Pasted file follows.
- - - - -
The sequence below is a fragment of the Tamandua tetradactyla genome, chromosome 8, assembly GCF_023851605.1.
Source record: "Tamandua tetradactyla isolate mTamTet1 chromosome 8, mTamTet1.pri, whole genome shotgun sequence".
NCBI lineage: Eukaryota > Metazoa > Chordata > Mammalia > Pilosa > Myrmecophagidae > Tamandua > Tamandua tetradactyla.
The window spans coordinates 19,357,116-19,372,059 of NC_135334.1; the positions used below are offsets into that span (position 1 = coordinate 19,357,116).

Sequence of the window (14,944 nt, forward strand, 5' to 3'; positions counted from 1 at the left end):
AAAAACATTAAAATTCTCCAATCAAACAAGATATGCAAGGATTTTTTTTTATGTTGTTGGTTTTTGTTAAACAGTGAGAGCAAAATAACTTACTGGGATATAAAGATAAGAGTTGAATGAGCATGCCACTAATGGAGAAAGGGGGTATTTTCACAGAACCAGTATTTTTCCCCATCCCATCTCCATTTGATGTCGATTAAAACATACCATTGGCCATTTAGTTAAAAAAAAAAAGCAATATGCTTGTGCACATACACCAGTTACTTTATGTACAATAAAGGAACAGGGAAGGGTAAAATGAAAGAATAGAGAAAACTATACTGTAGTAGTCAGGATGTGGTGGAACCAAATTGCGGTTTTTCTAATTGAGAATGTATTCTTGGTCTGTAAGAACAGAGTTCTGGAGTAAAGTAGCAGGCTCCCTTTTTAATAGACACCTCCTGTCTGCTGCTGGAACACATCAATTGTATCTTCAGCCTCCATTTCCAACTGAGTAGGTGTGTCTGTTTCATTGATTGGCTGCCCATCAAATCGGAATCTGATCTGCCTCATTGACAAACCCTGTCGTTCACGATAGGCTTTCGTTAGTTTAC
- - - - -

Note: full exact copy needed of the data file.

The sequence below is a fragment of the Tamandua tetradactyla genome, chromosome 8, assembly GCF_023851605.1.
Source record: "Tamandua tetradactyla isolate mTamTet1 chromosome 8, mTamTet1.pri, whole genome shotgun sequence".
NCBI lineage: Eukaryota > Metazoa > Chordata > Mammalia > Pilosa > Myrmecophagidae > Tamandua > Tamandua tetradactyla.
The window spans coordinates 19,357,116-19,372,059 of NC_135334.1; the positions used below are offsets into that span (position 1 = coordinate 19,357,116).

Sequence of the window (14,944 nt, forward strand, 5' to 3'; positions counted from 1 at the left end):
AAAAACATTAAAATTCTCCAATCAAACAAGATATGCAAGGATTTTTTTTTATGTTGTTGGTTTTTGTTAAACAGTGAGAGCAAAATAACTTACTGGGATATAAAGATAAGAGTTGAATGAGCATGCCACTAATGGAGAAAGGGGGTATTTTCACAGAACCAGTATTTTTCCCCATCCCATCTCCATTTGATGTCGATTAAAACATACCATTGGCCATTTAGTTAAAAAAAAAAAGCAATATGCTTGTGCACATACACCAGTTACTTTATGTACAATAAAGGAACAGGGAAGGGTAAAATGAAAGAATAGAGAAAACTATACTGTAGTAGTCAGGATGTGGTGGAACCAAATTGCGGTTTTTCTAATTGAGAATGTATTCTTGGTCTGTAAGAACAGAGTTCTGGAGTAAAGTAGCAGGCTCCCTTTTTAATAGACACCTCCTGTCTGCTGCTGGAACACATCAATTGTATCTTCAGCCTCCATTTCCAACTGAGTAGGTGTGTCTGTTTCATTGATTGGCTGCCCATCAAATCGGAATCTGATCTGCCTCATTGACAAACCCTGTCGTTCACGATAGGCTTTCGTTAGTTTAC